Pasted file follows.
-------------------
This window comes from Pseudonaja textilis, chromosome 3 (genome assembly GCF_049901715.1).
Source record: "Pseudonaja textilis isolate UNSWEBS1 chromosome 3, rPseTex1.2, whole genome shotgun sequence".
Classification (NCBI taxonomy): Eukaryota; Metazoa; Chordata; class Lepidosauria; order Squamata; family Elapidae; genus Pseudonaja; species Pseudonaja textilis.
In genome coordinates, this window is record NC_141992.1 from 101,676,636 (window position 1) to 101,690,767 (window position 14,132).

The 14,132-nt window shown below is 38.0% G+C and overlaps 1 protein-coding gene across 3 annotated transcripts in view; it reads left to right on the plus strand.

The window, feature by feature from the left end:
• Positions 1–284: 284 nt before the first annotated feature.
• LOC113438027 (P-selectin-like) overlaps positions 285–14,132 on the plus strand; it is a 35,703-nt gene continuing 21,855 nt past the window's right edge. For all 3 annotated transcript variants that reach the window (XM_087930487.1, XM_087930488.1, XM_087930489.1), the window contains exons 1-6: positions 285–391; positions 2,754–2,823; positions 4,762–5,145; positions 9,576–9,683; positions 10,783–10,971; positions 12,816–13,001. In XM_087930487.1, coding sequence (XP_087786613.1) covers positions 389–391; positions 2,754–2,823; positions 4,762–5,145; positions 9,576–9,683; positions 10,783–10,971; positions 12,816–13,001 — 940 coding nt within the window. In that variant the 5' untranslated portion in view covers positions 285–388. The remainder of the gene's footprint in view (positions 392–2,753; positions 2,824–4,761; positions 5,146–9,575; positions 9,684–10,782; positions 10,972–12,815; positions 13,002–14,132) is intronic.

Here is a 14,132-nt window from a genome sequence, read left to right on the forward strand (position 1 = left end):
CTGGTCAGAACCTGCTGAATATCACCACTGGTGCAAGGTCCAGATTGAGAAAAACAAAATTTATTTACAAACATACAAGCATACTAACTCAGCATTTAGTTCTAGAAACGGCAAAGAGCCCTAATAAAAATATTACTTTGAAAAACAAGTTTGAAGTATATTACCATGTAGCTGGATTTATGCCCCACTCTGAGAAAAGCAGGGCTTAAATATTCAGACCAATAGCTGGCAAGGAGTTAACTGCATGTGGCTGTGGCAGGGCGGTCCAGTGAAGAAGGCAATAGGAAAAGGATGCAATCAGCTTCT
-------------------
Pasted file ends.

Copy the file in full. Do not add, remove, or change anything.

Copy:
This window comes from Pseudonaja textilis, chromosome 3 (genome assembly GCF_049901715.1).
Source record: "Pseudonaja textilis isolate UNSWEBS1 chromosome 3, rPseTex1.2, whole genome shotgun sequence".
Classification (NCBI taxonomy): Eukaryota; Metazoa; Chordata; class Lepidosauria; order Squamata; family Elapidae; genus Pseudonaja; species Pseudonaja textilis.
In genome coordinates, this window is record NC_141992.1 from 101,676,636 (window position 1) to 101,690,767 (window position 14,132).

The 14,132-nt window shown below is 38.0% G+C and overlaps 1 protein-coding gene across 3 annotated transcripts in view; it reads left to right on the plus strand.

The window, feature by feature from the left end:
• Positions 1–284: 284 nt before the first annotated feature.
• LOC113438027 (P-selectin-like) overlaps positions 285–14,132 on the plus strand; it is a 35,703-nt gene continuing 21,855 nt past the window's right edge. For all 3 annotated transcript variants that reach the window (XM_087930487.1, XM_087930488.1, XM_087930489.1), the window contains exons 1-6: positions 285–391; positions 2,754–2,823; positions 4,762–5,145; positions 9,576–9,683; positions 10,783–10,971; positions 12,816–13,001. In XM_087930487.1, coding sequence (XP_087786613.1) covers positions 389–391; positions 2,754–2,823; positions 4,762–5,145; positions 9,576–9,683; positions 10,783–10,971; positions 12,816–13,001 — 940 coding nt within the window. In that variant the 5' untranslated portion in view covers positions 285–388. The remainder of the gene's footprint in view (positions 392–2,753; positions 2,824–4,761; positions 5,146–9,575; positions 9,684–10,782; positions 10,972–12,815; positions 13,002–14,132) is intronic.

Here is a 14,132-nt window from a genome sequence, read left to right on the forward strand (position 1 = left end):
CTGGTCAGAACCTGCTGAATATCACCACTGGTGCAAGGTCCAGATTGAGAAAAACAAAATTTATTTACAAACATACAAGCATACTAACTCAGCATTTAGTTCTAGAAACGGCAAAGAGCCCTAATAAAAATATTACTTTGAAAAACAAGTTTGAAGTATATTACCATGTAGCTGGATTTATGCCCCACTCTGAGAAAAGCAGGGCTTAAATATTCAGACCAATAGCTGGCAAGGAGTTAACTGCATGTGGCTGTGGCAGGGCGGTCCAGTGAAGAAGGCAATAGGAAAAGGATGCAATCAGCTTCT